Haplogroups mark the branches on our shared maternal tree reaching back to Africa. Haplogroup U5 is between 24,900 and 35,600 years old. Researchers believe it was born to a woman living in West Asia. Its presence in both Mesolithic gravesites in Iberia and Iron Age gravesites in the Altai Mountains indicate that it spread early across a wide area in Eurasia. Bitter cold and ice forced members of this haplogroup who traveled to Europe as hunter-gathers during the Last Glacial Maximum into refugia. When the ice began to retreat, they were among the earliest settlers. The most common of these lineages in modern populations are U5a1, U5a2, U5b1, U5b2 and U5b3.</p> The origin of the U5a1 lineage dates to between 14,100 and 19,800 years ago. Members of the U5a1 lineage were among the first people to repopulate Europe and West Asia. However, Neolithic farmers and herders from West Asia crowded out the U5a1 lineage as they entered Western Eurasia. It is now about 3 percent of the population throughout Europe with its greatest diversity in Central Europe and greatest frequency in central and northern Europe and Russia.

So my haplogroup began with a woman living in West Asia. It goes into migrations and mutations and letter segments that mean nothing to the reader, and is still Greek to me.

Then I checked my matches. I am sure there are many more people who have taken autosomal tests and Y tests than Mtdna tests. My 3 closest matches are Americans, no surprise there. They are all on the Number One level, so we could possibly put our heads together and find a common ancestor. So they also descend from this mother who came to America, but that's not where she was from.

Then beginning with my 4th closest match, and all of my Number Two's which mean their a mutation beyond the Number One's, I noticed a change. The surnames, instead of Smith, Philbeck and Bates, which are the first 3, I get Westin Fodd Grahan with little dots over the o, and Gustavsson F.  Larsson and Lendburg and Forsberg and guys named Ulf  Israelsson and Lars Erikkson and Juel and Killick. 
Some have listed their oldest known ancestor. Number 4 is descended from Sven Wallstrom 1712 - 1776, with those little dots over the "o" again. But there's a cluster of 8 people, in my Number 2 batch, descended from a particular woman, their oldest known female ancestor straight down their maternal line named: 

Anna Jonsdotter b. ca 1670 Arnäs, d. 1728 Arnäs

There's those little dots again. Now, I've never heard of Anna and I had no idea where Arnas was, so I had to google her. But I've found my maternal roots and they led to;

Image result for iceland

Map of Iceland

I'm a Viking y'all.

Is The Viking Birka Warrior A Woman? Judith Jesch Examines The ...

Now, how my GGGGGGGGGGGGG Grandmother got from Iceland to the US of A, I have no clue, but I do know her mitochondrial dna arrived to me via Elizabeth, of whom I am sure of, and possibly from Mary of whom I am not. What I do know is that I have yet to find one ancestor who spelled their name with little dots over the vowels.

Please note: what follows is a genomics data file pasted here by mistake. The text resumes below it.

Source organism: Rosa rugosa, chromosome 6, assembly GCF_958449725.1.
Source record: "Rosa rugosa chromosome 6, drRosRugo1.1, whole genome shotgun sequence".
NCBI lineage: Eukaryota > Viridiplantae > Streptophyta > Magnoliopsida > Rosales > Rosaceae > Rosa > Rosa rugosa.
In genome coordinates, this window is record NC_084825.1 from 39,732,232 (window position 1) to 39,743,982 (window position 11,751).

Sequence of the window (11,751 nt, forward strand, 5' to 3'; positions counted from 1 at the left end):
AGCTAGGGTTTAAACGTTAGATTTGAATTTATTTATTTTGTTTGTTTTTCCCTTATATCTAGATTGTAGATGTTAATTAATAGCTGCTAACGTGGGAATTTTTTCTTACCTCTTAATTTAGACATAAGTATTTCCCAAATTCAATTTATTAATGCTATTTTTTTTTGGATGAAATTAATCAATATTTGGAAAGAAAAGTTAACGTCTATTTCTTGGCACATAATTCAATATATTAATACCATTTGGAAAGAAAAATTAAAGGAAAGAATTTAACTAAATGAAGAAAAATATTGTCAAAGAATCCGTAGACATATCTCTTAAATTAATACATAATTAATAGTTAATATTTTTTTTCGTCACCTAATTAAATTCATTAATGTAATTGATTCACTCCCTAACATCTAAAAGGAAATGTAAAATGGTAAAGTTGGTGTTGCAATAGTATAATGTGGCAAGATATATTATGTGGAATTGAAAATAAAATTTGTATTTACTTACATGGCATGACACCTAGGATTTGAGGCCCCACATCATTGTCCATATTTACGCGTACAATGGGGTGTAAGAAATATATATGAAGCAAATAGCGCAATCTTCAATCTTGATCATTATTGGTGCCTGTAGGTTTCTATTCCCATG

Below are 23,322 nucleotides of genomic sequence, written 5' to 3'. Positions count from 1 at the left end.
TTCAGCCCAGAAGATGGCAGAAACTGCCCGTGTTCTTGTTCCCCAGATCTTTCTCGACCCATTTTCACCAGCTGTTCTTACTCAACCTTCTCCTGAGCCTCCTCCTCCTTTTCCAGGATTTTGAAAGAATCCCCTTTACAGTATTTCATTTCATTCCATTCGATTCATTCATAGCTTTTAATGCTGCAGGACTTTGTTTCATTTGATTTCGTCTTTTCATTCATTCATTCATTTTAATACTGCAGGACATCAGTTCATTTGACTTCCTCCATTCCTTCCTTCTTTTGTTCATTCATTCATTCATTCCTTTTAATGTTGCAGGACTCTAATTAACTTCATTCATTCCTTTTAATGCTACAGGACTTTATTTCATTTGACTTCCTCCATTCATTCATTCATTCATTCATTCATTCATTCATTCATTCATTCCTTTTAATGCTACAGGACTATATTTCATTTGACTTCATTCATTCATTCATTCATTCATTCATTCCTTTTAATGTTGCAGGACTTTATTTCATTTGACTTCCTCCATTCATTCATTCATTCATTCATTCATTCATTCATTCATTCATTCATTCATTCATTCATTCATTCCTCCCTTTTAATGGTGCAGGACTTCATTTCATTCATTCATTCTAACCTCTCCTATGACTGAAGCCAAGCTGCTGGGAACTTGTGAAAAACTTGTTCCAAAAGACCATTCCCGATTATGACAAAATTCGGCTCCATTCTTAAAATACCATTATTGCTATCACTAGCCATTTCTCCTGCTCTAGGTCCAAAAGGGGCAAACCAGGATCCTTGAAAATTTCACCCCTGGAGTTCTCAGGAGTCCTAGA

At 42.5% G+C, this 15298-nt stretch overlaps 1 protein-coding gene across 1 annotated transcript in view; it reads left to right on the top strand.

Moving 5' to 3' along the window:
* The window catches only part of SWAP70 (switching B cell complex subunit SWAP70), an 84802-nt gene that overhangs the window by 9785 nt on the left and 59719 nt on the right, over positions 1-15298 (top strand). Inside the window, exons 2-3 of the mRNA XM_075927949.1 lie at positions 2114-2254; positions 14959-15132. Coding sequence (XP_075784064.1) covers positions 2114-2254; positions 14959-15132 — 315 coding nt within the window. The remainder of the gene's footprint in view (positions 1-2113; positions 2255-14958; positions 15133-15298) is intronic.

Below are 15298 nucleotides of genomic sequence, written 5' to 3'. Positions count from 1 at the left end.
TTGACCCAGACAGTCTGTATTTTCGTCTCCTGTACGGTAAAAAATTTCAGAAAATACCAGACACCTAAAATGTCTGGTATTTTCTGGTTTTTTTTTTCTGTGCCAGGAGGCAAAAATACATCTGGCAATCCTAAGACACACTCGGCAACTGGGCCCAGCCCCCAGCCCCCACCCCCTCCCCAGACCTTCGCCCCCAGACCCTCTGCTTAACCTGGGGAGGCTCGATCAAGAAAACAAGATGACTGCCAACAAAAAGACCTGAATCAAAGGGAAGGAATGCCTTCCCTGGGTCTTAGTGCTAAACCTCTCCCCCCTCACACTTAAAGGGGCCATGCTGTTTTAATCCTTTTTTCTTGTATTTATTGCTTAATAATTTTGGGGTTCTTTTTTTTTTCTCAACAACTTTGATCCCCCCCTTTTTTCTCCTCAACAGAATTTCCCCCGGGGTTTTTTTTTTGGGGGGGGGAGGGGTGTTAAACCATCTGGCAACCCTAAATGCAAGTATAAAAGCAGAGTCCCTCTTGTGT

So, with this information, Family Tree DNA included a nice little video, which I will link to in a minute, explaining the migrations of my maternal haplogroup and when it gets to near the end of where it was leading, up pops -FINLAND. The 11 percent I could not figure out. 

The jist of it is, many ancestors we may think were from Western Europe or the British Isles may have sailed from there to America, but that does not necessarily mean that's where their roots are from. Think about it, 11 percent is nearly an entire Great Grandparent and I don't have a Great Grandparent from Finland...or Iceland. 

Each letter in that long haplogroup string they give you is another change, another mutation, that breaks down into a more recent location and individual.
That's my Finnish ancestor who evidently ended up in Iceland and was an ancestress of 
Anna Jonsdottir born in 1670.

A female descendant of hers migrated to America and here I am. 

U5a1b1 is the largest group within U5a1b with 83 members and an age estimate of about 8000 years. U5a1b1* has 29 members, with 10 from the UK, 3 from Poland, 2 from Germany, 2 from Finland and 1 each from Ireland, France, Austria, Switzerland, Italy, Norway, and Russia. U5a1b1 also has six named subclades (U5a1b1a to U5a1b1f).  U5a1b1a has 17 members, with 4 from Ireland, 2 from the UK, 2 from Norway, and 1 each from Germany and Italy. U5a1b1b has 7 members with 4 from Russia, 1 from Belarus and 1 from Sweden. U5a1b1c has 12 members include two U5a1b1c* from Russian and England; seven U5a1b1c1 with 3 from Finland and 1 each from Russia, Serbia, Poland and Denmark; and U5a1b1c2 has 3 members with 2 from Russia. U5a1b1d has 8 samples including 2 from the UK, 2 from Poland, 1 each from Germany and Switzerland.  U5a1b1e has 8 samples including 2 from England and 1 each from Germany, Poland, France and Norway. U5a1b1f has only 2 samples including 1 from England 1 from India. To summarize, U5a1b1 has its greatest frequency and diversity in Northern Europe from Ireland to Russia, and 54% of all U5a1b samples fall within U5a1b1.

On Gedmatch, one of the neat little tests you can take is that of archaic dna. These are comparisons with the skeletal remains of ancient peoples found all over the world. I match most to some found in Siberia, Greenland ,Sweden,  Russia, Hungary and Luxemburg. 

I also match to the ancient dna of a Native American child found in the mountains of North Dakota. 
I wonder if that child was descended from early Vikings who discovered Newfoundland ?

My Dna Journey.